I sat up on a narrow white cot. The room they’d put me in looked like every other part of the fortress: chrome walls, white ceiling, and a metallic floor. I had two big windows peering out over the tops of a thousand massive trees. I could see the wind rippling through them, but I couldn’t hear anything. It was stunning…and terrifying. It’s almost like they don’t want me to leave, I mused. I climbed out of bed and dressed in the clothes they’d left for me. I’d seen people in Donva wear the same white tunics and sandals, but I’d never actually worn anything like it in my life. I was accustomed to thick canvas pants and oil-stained shirts. The things in my room were too clean.
–Darkness Between the Stars (Eaters of the Light Book 1) by J Edward Neill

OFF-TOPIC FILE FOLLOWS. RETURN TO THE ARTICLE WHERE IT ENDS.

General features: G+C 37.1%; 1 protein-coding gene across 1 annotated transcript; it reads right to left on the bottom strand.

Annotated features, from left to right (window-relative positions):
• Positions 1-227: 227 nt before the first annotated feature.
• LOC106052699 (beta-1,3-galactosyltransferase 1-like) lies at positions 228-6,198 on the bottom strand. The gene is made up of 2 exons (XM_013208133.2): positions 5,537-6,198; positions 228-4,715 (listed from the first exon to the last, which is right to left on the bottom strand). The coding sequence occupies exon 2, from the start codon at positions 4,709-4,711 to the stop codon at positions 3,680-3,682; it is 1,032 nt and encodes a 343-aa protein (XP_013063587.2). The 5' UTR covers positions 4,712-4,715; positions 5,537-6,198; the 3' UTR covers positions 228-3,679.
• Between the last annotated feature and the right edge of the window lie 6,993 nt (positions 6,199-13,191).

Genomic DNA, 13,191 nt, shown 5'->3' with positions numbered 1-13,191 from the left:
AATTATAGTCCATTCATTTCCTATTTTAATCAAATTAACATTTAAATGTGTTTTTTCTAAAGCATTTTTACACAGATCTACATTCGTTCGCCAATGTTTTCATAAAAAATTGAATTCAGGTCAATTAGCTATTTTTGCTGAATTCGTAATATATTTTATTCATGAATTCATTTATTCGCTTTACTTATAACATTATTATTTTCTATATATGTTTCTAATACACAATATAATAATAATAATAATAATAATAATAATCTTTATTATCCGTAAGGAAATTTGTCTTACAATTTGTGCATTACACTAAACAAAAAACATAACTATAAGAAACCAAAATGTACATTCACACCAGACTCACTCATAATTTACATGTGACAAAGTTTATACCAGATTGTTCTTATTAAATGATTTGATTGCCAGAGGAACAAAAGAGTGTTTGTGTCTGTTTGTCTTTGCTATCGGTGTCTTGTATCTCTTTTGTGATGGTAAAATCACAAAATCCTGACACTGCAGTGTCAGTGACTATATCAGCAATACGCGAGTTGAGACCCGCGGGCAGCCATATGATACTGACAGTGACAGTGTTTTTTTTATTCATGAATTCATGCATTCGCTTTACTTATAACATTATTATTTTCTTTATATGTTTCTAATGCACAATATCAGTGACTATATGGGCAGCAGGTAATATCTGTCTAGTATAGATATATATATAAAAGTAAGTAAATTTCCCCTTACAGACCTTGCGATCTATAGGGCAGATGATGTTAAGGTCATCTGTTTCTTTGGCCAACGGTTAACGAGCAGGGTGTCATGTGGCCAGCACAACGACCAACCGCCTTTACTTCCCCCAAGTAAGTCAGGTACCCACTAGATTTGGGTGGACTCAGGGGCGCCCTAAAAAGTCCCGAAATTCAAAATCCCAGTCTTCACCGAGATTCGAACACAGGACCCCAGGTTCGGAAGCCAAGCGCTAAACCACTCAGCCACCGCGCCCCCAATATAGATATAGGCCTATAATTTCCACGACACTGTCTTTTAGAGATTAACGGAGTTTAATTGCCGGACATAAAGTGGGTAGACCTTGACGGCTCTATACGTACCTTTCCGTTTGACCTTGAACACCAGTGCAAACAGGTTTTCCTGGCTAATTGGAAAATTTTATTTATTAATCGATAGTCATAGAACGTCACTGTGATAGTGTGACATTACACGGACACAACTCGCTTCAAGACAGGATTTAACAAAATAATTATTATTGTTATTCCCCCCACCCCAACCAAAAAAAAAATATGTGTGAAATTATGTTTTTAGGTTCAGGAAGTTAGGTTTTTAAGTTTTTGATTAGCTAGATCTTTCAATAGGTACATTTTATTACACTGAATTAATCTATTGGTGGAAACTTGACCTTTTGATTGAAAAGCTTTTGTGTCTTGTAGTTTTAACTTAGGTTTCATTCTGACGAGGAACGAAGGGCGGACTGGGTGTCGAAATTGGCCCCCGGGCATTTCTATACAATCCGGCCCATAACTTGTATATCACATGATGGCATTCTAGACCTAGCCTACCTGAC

Keeping silent about social class, a norm that goes far beyond the affluent, can make Americans feel that class doesn’t, or shouldn’t, matter. And judging wealthy people on the basis of their individual behaviors — do they work hard enough, do they consume reasonably enough, do they give back enough — distracts us from other kinds of questions about the morality of vastly unequal distributions of wealth.
…Such moves help wealthy people manage their discomfort with inequality, which in turn makes that inequality impossible to talk honestly about — or to change.
“I was beginning to appreciate that the central feature of life on the Appalachian Trail is deprivation, that the whole point of the experience is to remove yourself so thoroughly from the conveniences of everyday life that the most ordinary things—processed cheese, a can of pop gorgeously beaded with condensation—fill you with wonder and gratitude. It is an intoxicating experience to taste Coca-Cola as if for the first time and to be conveyed to the very brink of orgasm by white bread. Makes all the discomfort worthwhile, if you ask me.“
–A Walk in the Woods: Rediscovering America on the Appalachian Trail (Official Guides to the Appalachian Trail) by Bill Bryson